Lutz Bachmann, the founder of Germany’s far-right anti-Islamist movement, has practically made a habit out of appearing in court. Over the past few decades, the 43-year-old has been convicted of drug dealing, drunken driving, and assault, to name a few.
Now he’s back on trial in the eastern German city of Dresden on charges he incited racial hatred by posting on Facebook that refugees fleeing to Germany from war zones in the Middle East are “scumbags” and “filth.” He also referred to them as “cattle.”
He entered the courtroom Tuesday wearing a jean jacket and black sunglasses meant to mimic a censorship bar. Although he did not speak to reporters, in February he posted on social media that the case is “a constructed and politically motivated trial.”
Bachmann’s movement, PEGIDA (Patriotic Europeans Against the Islamization of Europe), gained strength in its inflammatory social media presence, and by 2015 was hosting rallies in Germany that attracted tens of thousands of people.
According to the Dresden court, Bachmann’s comments, which date back to 2014 and were widely shared on social media, “disrupted public order” and were an “attack on the dignity” of innocent people fleeing war.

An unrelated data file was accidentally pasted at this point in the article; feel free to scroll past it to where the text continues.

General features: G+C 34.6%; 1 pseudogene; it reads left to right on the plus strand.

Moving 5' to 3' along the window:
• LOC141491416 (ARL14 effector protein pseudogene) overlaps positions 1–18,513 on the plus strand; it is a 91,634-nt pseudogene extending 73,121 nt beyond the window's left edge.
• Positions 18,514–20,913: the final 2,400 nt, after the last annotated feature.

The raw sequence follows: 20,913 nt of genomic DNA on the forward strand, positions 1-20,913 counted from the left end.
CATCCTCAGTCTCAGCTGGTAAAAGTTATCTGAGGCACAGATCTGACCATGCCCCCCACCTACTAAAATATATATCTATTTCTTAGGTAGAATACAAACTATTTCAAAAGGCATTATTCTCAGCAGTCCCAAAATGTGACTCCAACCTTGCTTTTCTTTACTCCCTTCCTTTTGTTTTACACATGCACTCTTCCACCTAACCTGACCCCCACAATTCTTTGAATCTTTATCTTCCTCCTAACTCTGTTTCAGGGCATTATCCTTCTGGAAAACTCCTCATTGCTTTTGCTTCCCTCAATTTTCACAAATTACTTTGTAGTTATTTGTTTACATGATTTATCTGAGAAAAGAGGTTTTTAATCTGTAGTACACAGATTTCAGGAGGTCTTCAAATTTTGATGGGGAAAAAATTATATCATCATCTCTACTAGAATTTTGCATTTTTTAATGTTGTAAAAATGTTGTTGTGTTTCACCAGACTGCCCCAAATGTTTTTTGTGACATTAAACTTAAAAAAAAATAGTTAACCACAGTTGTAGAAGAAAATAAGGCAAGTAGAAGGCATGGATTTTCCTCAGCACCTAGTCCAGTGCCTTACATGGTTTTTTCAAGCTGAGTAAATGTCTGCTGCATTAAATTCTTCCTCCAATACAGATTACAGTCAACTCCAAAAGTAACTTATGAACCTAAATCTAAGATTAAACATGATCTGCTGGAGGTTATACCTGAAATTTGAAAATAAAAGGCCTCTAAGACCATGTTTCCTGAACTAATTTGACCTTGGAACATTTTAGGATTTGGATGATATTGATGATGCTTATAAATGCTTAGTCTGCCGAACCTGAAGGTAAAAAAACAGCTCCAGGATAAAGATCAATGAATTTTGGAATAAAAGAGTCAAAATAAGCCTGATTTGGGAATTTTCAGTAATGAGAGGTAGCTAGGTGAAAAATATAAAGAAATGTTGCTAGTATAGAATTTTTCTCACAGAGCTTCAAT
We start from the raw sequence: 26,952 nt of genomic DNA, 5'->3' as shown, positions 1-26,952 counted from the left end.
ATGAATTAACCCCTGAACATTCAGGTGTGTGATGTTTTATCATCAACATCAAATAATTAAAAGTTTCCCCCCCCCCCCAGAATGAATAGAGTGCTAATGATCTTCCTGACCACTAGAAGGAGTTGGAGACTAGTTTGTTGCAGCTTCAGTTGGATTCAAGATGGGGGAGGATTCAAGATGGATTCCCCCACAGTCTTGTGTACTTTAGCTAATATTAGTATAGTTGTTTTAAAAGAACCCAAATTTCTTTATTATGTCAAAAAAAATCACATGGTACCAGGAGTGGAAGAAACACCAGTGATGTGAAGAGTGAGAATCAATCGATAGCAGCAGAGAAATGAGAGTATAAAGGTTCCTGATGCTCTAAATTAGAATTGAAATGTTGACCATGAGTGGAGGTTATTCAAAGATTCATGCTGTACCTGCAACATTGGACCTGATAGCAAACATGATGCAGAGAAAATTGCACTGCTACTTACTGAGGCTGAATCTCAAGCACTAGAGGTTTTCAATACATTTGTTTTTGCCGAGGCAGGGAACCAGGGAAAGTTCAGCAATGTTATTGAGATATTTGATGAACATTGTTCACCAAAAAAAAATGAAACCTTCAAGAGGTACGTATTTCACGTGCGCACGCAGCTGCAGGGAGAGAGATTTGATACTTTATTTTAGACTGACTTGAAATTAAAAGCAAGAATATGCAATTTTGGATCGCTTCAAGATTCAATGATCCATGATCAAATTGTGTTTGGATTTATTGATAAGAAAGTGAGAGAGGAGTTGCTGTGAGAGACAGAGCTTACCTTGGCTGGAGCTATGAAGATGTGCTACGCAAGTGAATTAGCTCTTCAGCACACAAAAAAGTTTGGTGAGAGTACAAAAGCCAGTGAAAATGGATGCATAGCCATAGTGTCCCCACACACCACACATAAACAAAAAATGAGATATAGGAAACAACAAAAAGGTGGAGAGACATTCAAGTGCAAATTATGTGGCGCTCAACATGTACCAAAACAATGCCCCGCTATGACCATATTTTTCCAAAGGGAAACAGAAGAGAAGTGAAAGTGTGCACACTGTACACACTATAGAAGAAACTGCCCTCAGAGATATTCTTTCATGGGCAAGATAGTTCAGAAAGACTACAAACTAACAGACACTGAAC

If Bachmann is found guilty, he could serve up to five years in prison.
His group’s rise has coincided with the emergence of other right-wing groups, an increase in hate speech toward migrants and refugees, as well as attacks on refugee camps and shelters throughout Germany. Many of his supporters later joined the right-wing populist party Alternative for Germany, which has described Islam as a “foreign body in Germany.” This week, AfD deputy leader Beatrix von Storch, who is also a member of the European parliament, told German newspaper Frankfurter Allgemeine Sonntagszeitung that the party is “in favor of a ban on minarets, on muezzins, as well as full veils.”
Aiman Mazyek, chairman of Germany’s Central Council of Muslims, said Monday that these remarks amount to religious hatred as extreme as Nazism. “For the first time since Hitler’s Germany there is a party that again seeks to discredit an entire religious community and threatens its existence,” Mazyek said.
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